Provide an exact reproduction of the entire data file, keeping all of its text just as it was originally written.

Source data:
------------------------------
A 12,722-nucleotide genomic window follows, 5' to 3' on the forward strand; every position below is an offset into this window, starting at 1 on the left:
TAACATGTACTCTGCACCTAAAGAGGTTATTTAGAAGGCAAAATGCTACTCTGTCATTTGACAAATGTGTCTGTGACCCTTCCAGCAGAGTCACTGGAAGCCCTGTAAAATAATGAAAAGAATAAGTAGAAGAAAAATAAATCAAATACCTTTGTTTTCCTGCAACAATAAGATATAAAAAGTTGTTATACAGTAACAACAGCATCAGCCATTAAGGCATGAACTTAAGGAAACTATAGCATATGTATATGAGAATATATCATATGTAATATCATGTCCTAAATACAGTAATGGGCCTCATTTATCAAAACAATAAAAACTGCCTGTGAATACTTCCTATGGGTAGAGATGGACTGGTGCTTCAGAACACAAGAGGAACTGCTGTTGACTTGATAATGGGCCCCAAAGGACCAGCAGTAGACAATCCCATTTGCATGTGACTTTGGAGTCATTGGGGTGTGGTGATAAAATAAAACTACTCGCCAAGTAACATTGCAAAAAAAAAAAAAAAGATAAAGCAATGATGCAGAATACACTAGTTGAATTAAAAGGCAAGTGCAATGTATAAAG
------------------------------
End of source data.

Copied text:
A 12,722-nucleotide genomic window follows, 5' to 3' on the forward strand; every position below is an offset into this window, starting at 1 on the left:
TAACATGTACTCTGCACCTAAAGAGGTTATTTAGAAGGCAAAATGCTACTCTGTCATTTGACAAATGTGTCTGTGACCCTTCCAGCAGAGTCACTGGAAGCCCTGTAAAATAATGAAAAGAATAAGTAGAAGAAAAATAAATCAAATACCTTTGTTTTCCTGCAACAATAAGATATAAAAAGTTGTTATACAGTAACAACAGCATCAGCCATTAAGGCATGAACTTAAGGAAACTATAGCATATGTATATGAGAATATATCATATGTAATATCATGTCCTAAATACAGTAATGGGCCTCATTTATCAAAACAATAAAAACTGCCTGTGAATACTTCCTATGGGTAGAGATGGACTGGTGCTTCAGAACACAAGAGGAACTGCTGTTGACTTGATAATGGGCCCCAAAGGACCAGCAGTAGACAATCCCATTTGCATGTGACTTTGGAGTCATTGGGGTGTGGTGATAAAATAAAACTACTCGCCAAGTAACATTGCAAAAAAAAAAAAAAAGATAAAGCAATGATGCAGAATACACTAGTTGAATTAAAAGGCAAGTGCAATGTATAAAG